Cacao powder is the raw highly nutritious form and cocoa powder is a processed form of where it has been subjected to high heat during processing and therefore loses much of its health-promoting antioxidants. Whoever thought just switching round two letters in a word makes such a difference!
Cacao butter: This is the fatty part that is extracted from the cacao bean. It is often added back when making chocolate.
Cacao nibs: These are tiny chips of cacao beans. They are one of the least processed ways to consume cacao, and like cacao powder contain much of the original, health-promoting nutrients.
But chocolate in a solid bar form is high on many people’s list as a real treat and this blog is about brands I recommend depending on your budget. To explain two important factors when choosing chocolate I put the questions to those at the very heart of chocolate making.
Question #1 – What should I look for when buying quality chocolate?
Emma Jackman, founder of Conscious Chocolate who produces hand-made organic raw chocolate says:
“Quality NOT Quantity is what I look for in an ingredient list first and foremost! For me it is key to make sure that the chocolate ingredients are organic and as premium as possible. I look for a minimum list of ingredients – so just the key items like cacao solids and cherries and not a lot of other things to make up the taste. I always look for the sugar source and make sure it is not refined sugars.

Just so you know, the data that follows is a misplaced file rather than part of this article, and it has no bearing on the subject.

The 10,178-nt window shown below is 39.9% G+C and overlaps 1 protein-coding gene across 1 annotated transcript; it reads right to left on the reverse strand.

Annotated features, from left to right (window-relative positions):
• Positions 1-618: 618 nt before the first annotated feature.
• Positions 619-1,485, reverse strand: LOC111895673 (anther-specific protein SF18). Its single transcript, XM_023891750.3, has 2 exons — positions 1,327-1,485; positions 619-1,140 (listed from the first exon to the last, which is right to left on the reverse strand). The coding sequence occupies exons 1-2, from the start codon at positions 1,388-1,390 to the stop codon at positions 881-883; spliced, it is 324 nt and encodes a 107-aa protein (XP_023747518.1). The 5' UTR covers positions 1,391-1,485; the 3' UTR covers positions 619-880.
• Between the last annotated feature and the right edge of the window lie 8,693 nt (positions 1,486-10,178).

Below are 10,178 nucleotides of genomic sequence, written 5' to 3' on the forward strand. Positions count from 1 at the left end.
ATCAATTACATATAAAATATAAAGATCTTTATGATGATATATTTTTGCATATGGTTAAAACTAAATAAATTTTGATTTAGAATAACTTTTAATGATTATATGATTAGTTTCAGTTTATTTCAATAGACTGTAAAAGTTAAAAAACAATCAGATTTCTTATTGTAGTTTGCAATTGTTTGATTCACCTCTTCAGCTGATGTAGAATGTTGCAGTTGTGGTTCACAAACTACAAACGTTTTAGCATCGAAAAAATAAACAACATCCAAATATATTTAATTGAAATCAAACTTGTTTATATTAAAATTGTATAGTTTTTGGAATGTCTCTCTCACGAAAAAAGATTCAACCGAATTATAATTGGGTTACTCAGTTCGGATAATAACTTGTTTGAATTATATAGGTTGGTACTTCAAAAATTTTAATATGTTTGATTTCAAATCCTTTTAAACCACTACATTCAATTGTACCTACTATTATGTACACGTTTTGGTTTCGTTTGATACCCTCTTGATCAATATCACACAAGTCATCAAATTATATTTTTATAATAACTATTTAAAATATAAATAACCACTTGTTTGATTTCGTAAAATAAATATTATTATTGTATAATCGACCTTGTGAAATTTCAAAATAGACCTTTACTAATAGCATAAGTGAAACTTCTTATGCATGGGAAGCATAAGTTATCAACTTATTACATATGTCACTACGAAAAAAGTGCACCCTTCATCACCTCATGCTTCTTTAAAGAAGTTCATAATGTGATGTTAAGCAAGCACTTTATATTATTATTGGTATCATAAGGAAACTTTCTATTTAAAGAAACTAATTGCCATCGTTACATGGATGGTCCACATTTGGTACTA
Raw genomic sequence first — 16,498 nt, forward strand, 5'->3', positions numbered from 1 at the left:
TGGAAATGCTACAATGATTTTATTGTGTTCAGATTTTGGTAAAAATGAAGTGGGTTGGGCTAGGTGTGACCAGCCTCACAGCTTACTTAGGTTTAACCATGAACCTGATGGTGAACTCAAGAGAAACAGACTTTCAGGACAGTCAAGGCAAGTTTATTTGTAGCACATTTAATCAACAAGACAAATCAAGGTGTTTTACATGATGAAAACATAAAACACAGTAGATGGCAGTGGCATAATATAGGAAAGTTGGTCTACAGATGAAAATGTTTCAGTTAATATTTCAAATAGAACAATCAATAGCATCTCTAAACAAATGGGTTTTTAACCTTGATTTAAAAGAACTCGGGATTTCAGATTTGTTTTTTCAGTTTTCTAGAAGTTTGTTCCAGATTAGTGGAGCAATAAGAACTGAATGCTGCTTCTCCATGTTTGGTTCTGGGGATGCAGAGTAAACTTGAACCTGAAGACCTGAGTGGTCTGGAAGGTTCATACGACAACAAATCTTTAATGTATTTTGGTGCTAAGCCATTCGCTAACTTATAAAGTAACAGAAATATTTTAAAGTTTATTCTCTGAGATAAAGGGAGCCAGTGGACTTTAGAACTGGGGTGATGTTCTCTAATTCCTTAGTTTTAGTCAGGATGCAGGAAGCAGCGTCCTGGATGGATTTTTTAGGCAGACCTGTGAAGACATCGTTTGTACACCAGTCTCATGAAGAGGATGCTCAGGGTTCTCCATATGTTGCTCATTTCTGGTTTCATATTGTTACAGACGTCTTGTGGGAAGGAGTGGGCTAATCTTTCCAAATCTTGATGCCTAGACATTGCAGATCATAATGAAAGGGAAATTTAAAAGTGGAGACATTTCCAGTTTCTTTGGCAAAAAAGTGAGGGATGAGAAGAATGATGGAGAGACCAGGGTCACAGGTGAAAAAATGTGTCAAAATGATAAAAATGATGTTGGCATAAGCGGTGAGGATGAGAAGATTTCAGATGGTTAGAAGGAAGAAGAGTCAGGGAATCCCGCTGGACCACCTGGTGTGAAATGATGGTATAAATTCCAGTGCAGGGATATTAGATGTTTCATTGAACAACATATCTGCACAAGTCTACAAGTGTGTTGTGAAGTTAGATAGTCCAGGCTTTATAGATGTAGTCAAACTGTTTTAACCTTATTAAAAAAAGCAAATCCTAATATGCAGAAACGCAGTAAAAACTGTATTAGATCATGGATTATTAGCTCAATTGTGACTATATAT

Really there is no reason to have anything in the chocolate other than the key ingredients that are shouted out in the name or on the front of the pack. I avoid all ‘flavourings’, emulsifiers, and anything extra. A dark chocolate should be the cacao, the sugar source and then a fruit or nut and that is it, maybe a good salt or spice but really nothing more!”
I am going to add that from a nutritional standpoint, sugar should not be the first ingredient in the bar. And it most certainly should not be the second ingredient as well as the first (often as glucose syrup).
Regarding emulsifiers, commonly added to chocolate bars, I use the analogy that they are like washing up liquid in your gut. They should be consumed with caution for good health but particularly if you have any digestive health issues and most certainly if you have Inflammatory Bowel Disease.